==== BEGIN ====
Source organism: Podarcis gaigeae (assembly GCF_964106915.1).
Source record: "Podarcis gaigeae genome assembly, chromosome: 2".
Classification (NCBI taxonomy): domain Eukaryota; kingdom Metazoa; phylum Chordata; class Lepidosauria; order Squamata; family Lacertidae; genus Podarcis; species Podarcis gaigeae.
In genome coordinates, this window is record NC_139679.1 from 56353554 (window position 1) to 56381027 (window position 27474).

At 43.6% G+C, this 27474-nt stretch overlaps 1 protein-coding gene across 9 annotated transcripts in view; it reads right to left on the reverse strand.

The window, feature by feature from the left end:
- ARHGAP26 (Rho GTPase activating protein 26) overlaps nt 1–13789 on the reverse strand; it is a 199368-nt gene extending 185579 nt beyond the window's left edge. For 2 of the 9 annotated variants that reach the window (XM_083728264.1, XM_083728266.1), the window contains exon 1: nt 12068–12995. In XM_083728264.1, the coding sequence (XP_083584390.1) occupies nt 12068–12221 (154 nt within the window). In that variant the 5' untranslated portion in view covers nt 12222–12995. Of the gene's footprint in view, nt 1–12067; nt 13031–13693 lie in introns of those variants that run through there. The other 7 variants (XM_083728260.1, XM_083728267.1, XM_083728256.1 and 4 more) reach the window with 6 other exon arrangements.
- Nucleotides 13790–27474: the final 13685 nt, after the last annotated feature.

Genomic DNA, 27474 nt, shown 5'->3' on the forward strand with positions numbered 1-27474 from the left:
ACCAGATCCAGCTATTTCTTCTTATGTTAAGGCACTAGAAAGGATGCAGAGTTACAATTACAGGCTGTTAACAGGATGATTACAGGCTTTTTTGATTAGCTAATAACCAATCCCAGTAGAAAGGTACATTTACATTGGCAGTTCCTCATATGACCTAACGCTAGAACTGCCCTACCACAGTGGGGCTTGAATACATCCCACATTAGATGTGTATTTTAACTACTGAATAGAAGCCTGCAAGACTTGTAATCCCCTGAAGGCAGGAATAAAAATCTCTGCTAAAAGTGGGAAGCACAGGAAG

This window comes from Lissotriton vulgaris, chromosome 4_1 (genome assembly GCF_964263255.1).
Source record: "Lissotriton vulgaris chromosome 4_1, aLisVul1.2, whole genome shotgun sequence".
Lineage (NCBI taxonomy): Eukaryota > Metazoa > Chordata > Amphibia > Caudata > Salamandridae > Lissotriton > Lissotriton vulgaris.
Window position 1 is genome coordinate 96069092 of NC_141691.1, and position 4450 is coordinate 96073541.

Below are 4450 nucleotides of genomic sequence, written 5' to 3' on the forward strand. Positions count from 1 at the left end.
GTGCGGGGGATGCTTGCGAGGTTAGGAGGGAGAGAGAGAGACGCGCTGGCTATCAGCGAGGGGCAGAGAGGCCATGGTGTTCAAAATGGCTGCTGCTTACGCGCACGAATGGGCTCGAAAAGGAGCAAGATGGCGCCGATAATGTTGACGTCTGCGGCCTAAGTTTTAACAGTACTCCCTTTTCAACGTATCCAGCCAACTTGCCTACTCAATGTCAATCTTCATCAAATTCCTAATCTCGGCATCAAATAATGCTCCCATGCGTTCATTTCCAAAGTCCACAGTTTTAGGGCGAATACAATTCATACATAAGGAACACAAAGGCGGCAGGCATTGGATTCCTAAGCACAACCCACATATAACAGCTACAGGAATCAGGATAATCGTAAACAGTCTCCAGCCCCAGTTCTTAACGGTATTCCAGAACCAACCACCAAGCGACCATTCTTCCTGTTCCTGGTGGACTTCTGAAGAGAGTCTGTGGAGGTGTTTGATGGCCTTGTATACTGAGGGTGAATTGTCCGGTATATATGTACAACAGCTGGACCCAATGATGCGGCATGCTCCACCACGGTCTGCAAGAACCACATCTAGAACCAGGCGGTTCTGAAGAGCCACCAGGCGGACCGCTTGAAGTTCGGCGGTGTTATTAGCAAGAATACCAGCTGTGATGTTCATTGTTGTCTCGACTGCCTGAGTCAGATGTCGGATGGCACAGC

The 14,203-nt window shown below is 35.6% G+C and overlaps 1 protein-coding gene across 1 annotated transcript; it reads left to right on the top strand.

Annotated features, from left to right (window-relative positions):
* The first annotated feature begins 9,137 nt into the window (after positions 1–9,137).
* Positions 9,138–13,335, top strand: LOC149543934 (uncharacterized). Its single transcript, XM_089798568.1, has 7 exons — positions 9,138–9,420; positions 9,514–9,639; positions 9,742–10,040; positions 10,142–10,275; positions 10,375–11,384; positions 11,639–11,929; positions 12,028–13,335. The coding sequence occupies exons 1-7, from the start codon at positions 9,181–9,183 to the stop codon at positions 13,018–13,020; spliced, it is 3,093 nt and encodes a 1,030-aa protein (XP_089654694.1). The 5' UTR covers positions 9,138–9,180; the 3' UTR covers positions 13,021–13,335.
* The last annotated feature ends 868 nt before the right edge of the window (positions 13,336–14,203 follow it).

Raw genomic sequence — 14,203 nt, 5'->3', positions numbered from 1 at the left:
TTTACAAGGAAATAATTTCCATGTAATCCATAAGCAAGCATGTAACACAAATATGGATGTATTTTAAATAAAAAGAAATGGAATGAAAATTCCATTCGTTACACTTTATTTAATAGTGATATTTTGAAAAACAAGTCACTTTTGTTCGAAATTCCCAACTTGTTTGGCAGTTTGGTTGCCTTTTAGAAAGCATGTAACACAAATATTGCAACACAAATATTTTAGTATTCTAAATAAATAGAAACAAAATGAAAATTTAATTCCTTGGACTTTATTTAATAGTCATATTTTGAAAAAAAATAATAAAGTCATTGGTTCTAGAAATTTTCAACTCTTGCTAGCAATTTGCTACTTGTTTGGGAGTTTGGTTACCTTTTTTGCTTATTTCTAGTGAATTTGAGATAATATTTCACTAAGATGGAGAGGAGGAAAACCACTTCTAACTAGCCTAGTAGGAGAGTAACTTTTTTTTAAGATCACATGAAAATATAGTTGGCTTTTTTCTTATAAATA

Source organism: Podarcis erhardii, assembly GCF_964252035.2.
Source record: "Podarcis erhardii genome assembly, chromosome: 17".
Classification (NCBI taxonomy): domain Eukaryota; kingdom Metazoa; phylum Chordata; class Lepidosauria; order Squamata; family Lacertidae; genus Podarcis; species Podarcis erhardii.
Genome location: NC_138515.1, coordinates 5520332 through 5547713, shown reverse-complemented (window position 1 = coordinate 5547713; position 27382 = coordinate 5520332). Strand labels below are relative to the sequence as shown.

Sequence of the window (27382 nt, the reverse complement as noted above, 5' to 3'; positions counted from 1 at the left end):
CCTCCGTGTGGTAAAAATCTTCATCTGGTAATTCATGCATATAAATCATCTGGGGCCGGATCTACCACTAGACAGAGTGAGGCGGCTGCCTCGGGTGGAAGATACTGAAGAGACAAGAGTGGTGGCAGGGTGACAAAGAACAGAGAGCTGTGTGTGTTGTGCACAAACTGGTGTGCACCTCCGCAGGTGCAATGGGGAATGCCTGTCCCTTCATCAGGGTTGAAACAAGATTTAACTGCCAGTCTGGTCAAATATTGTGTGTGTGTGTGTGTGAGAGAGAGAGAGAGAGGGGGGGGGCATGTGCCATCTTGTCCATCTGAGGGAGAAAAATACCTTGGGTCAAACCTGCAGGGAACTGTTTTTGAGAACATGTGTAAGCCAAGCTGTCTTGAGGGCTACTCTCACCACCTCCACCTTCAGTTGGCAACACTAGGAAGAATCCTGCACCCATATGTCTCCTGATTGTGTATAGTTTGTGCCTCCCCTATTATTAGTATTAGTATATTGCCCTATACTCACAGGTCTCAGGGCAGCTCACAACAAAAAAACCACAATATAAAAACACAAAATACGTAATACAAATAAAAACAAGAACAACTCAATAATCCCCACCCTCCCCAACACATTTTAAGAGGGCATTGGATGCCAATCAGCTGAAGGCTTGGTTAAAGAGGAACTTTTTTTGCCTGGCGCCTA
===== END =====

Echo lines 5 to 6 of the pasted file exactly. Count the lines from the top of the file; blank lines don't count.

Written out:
At 43.6% G+C, this 27474-nt stretch overlaps 1 protein-coding gene across 9 annotated transcripts in view; it reads right to left on the reverse strand.

The window, feature by feature from the left end: